It’s interesting in life when you come across people who don’t understand the impact they are making. In the case of Sylvester Thomas, Chief Sailing Instructor at Antigua’s National Sailing Academy, that’s probably because what he does and how he does it is so much a part of him.
A few days before we sat down for this interview, as we walked back to the Sail Loft post lesson (more on that another day!), the Class of September 2018 had arrived. The new kids on the block are from St. Andrews School, average age about 9, glee level off the scale. Huge smiles and open minds to what was to come.
As we crossed the lawn at the Academy I asked Sylvester, ‘Have you ever thought about the fact that you are changing these kid’s lives?’ I guess I knew the answer before Sylvester gave it, a short, sweet, ‘No”.
When we sat down to talk more about his role a few days later, we went back to where this all started for Sylvester. Now in his mid-forties and not from a sailing community he describes that at age 26, and with high hopes of a raise in his job as a baker, his then boss made it very clear the only raise he would be getting is from the yeast he added to the bread. That was the motivation he needed to jump on his bicycle and take himself to Sunsail to ask if they had a job. He was told no, but a week later the fateful call came which would change the course of his life.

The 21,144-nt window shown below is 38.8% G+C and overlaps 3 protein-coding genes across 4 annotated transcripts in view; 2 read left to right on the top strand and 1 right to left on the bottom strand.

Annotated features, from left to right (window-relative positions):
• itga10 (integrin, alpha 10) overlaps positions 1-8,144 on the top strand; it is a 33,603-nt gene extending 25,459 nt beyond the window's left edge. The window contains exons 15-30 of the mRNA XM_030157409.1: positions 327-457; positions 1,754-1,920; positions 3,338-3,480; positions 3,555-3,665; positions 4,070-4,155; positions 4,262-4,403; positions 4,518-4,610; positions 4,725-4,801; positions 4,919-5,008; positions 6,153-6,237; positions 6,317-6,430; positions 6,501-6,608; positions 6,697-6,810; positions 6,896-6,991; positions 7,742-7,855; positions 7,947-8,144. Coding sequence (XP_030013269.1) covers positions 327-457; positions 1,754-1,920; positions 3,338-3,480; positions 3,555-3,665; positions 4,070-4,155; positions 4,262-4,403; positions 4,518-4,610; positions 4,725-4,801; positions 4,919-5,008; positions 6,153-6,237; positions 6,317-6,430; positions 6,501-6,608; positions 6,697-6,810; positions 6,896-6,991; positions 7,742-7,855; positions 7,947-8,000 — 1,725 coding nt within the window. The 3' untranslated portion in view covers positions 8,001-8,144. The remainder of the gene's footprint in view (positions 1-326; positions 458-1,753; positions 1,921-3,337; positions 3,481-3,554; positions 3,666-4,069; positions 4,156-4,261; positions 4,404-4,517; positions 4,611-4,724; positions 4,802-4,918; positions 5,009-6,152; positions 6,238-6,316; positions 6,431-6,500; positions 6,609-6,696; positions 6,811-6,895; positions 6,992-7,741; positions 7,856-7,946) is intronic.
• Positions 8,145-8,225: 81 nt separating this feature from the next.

Over twenty years ago, Sunsail was operating a hotel on the North Coast which attracted tourists to Antigua who loved sailing. Interestingly if you speak to many ex-pats now in Antigua, a number of them first came to Antigua staying at that very same hotel.
Beginning as beach assistant Sylvester worked his way up to watersports manager completing two rounds of sail training in the UK, Sailing Instructor at the UKSA and Senior Sailing Instructor at Calshot Activites Centre. Sadly in 2008 as recession kicked in across the world, Sunsail announced the closure of the hotel.
Fortunately the Jolly Harbour Yacht Club started a youth sailing programme on North Beach in Jolly Harbour. Enter Sylvester who started working as the instructor for the Youth Programme. The Programme grew to three instructors and through fee paying lessons, volunteer help and sponsorship was able to fund free lessons to Antigua children. Unfortunately, infrastructure and funding challenges meant the programme wasn’t sustainable and so Sylvester moved on to work as Dockmaster at the Jolly Harbour Marina.
It was around this same time that the National Sailing Academy was created and board members Brian and Pippa Turton took Sylvester to meet founder Elizabeth Jordan and so began his journey at the Academy.
Some of Sylvesters charges include Jules Mitchell on the original youth programme in Jolly Harbour, Junella King who was the potential youngest member of the Team Antigua Island Girls about to make the 3000 nm row across the Atlantic, and overall fifteen youths who he went on to train as instructors. Some are now working for him at the Academy and some at other hotels around the island. His newest proteje is Mauricson Valentine, one of the young sailors who was part of the youth team who won their class in Antigua Sailing Week this year.